Cancer malignancies continually adapt to the changing epithelium and the surrounding tumor microenvironment, or stroma, in order to survive and spread outside of the primary tissue. In normal human mammary glands, the epithelium is highly organized. These glands have intact lumens, an intact basement membrane, and surrounding stromal cells. During cancer progression, some of these cells undergo progressive changes. Tumors develop by utilizing normal developmental processes to promote survival and poor prognosis in patients. At each stage of tumor progression, the epithelium becomes exposed to a completely different set of cells and molecules, depending on its neighbors. This microenvironment promotes changes within the epithelium. This context is critical in being able to understand cancer and develop effective therapies.
We use integrated biological approaches to understand the contributions of specific genes in vivo at multiple points in cancer progression, spanning from normal mammary development to tumor progression to metastasis to chemotherapy resistance.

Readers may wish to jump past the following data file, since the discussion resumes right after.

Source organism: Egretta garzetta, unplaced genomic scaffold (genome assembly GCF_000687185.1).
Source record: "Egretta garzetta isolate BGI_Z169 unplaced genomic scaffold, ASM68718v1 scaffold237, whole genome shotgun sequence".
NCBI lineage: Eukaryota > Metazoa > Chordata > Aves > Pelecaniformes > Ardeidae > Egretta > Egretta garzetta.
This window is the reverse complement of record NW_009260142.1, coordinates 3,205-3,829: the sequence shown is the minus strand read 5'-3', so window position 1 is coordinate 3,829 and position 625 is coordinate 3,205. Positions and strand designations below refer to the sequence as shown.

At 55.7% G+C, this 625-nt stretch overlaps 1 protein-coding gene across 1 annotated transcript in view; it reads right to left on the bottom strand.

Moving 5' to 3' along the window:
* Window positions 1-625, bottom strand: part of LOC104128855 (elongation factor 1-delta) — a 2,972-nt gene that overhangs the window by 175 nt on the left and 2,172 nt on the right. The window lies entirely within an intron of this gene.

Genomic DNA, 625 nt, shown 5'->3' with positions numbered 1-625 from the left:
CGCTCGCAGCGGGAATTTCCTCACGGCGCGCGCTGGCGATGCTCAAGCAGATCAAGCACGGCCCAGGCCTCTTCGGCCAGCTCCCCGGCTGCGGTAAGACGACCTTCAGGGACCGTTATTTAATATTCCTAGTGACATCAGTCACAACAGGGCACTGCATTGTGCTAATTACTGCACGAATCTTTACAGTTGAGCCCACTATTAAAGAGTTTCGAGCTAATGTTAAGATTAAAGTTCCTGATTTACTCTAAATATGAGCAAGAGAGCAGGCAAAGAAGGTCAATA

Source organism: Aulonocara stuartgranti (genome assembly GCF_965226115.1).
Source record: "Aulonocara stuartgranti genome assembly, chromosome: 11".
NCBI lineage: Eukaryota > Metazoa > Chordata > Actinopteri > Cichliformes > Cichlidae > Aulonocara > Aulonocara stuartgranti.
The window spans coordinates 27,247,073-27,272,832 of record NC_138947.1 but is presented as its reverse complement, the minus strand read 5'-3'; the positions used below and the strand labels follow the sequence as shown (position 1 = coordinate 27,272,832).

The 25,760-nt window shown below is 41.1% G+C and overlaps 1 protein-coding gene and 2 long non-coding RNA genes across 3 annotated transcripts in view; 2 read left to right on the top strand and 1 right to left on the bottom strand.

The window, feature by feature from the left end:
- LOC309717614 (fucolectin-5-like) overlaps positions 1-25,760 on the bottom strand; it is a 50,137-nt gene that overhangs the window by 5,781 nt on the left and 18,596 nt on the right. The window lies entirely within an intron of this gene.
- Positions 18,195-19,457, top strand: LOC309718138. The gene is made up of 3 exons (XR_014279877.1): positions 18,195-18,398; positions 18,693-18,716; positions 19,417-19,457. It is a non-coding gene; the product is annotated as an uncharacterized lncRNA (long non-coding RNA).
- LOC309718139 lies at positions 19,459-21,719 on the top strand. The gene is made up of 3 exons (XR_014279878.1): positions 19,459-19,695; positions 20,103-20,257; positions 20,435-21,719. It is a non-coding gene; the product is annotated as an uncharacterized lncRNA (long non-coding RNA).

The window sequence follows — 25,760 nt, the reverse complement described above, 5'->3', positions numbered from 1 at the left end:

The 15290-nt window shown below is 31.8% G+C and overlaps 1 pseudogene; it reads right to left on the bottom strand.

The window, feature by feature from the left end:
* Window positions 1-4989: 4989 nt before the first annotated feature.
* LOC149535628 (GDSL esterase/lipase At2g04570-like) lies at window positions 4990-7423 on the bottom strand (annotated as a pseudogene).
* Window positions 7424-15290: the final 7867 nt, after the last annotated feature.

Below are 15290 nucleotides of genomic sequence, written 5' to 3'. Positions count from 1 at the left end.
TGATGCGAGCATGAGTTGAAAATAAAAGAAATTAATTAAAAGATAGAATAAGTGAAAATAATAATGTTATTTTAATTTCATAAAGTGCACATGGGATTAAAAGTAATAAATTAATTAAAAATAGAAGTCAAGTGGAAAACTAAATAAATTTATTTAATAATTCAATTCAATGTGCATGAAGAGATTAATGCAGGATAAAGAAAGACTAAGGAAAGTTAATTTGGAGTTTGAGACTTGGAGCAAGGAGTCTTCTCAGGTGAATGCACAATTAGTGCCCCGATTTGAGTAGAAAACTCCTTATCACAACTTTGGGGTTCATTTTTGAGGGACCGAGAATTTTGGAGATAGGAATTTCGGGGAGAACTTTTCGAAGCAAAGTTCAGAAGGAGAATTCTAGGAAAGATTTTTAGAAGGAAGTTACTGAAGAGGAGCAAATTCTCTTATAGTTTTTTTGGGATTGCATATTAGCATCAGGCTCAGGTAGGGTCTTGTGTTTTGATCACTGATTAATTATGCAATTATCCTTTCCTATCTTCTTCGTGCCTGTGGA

We both develop and use a combination of mouse and human xenograft in vivo models, cell culture and organotypic cultures, and systems biology approaches to study biomarkers of epithelial plasticity and to determine how these genes drive aberrations in fundamental biological processes, e.g., differentiation state, progenitor cell maintenance, metabolism, and genomic integrity.
We also are identifying targeted therapies appropriate for personalized treatment of cancer patients based on these biomarkers. This research is translational and relevant to both cancer prevention and treatment of poor prognosis in cancer patients.